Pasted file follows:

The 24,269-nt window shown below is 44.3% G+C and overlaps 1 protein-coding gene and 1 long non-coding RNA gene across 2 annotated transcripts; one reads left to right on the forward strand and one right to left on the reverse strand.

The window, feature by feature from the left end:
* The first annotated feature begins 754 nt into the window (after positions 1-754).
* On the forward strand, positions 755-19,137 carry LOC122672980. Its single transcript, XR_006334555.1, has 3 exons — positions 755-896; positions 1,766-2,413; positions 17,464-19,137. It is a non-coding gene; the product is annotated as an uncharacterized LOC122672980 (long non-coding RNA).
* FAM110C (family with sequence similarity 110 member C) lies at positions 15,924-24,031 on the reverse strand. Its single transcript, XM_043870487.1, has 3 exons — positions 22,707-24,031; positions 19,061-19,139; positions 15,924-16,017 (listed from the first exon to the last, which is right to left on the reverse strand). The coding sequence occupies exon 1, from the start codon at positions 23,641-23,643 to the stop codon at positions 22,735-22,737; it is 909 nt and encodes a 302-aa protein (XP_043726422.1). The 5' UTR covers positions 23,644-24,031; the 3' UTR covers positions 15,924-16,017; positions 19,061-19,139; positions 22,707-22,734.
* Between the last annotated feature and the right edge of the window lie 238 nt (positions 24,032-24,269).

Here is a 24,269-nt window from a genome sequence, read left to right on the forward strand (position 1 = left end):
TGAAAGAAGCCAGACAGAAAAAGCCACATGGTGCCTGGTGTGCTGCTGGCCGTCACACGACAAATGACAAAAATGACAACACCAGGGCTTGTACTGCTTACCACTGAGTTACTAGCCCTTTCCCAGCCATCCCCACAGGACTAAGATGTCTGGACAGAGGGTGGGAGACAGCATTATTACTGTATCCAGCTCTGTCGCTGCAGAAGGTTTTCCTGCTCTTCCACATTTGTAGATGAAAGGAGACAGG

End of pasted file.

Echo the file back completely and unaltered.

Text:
The 24,269-nt window shown below is 44.3% G+C and overlaps 1 protein-coding gene and 1 long non-coding RNA gene across 2 annotated transcripts; one reads left to right on the forward strand and one right to left on the reverse strand.

The window, feature by feature from the left end:
* The first annotated feature begins 754 nt into the window (after positions 1-754).
* On the forward strand, positions 755-19,137 carry LOC122672980. Its single transcript, XR_006334555.1, has 3 exons — positions 755-896; positions 1,766-2,413; positions 17,464-19,137. It is a non-coding gene; the product is annotated as an uncharacterized LOC122672980 (long non-coding RNA).
* FAM110C (family with sequence similarity 110 member C) lies at positions 15,924-24,031 on the reverse strand. Its single transcript, XM_043870487.1, has 3 exons — positions 22,707-24,031; positions 19,061-19,139; positions 15,924-16,017 (listed from the first exon to the last, which is right to left on the reverse strand). The coding sequence occupies exon 1, from the start codon at positions 23,641-23,643 to the stop codon at positions 22,735-22,737; it is 909 nt and encodes a 302-aa protein (XP_043726422.1). The 5' UTR covers positions 23,644-24,031; the 3' UTR covers positions 15,924-16,017; positions 19,061-19,139; positions 22,707-22,734.
* Between the last annotated feature and the right edge of the window lie 238 nt (positions 24,032-24,269).

Here is a 24,269-nt window from a genome sequence, read left to right on the forward strand (position 1 = left end):
TGAAAGAAGCCAGACAGAAAAAGCCACATGGTGCCTGGTGTGCTGCTGGCCGTCACACGACAAATGACAAAAATGACAACACCAGGGCTTGTACTGCTTACCACTGAGTTACTAGCCCTTTCCCAGCCATCCCCACAGGACTAAGATGTCTGGACAGAGGGTGGGAGACAGCATTATTACTGTATCCAGCTCTGTCGCTGCAGAAGGTTTTCCTGCTCTTCCACATTTGTAGATGAAAGGAGACAGG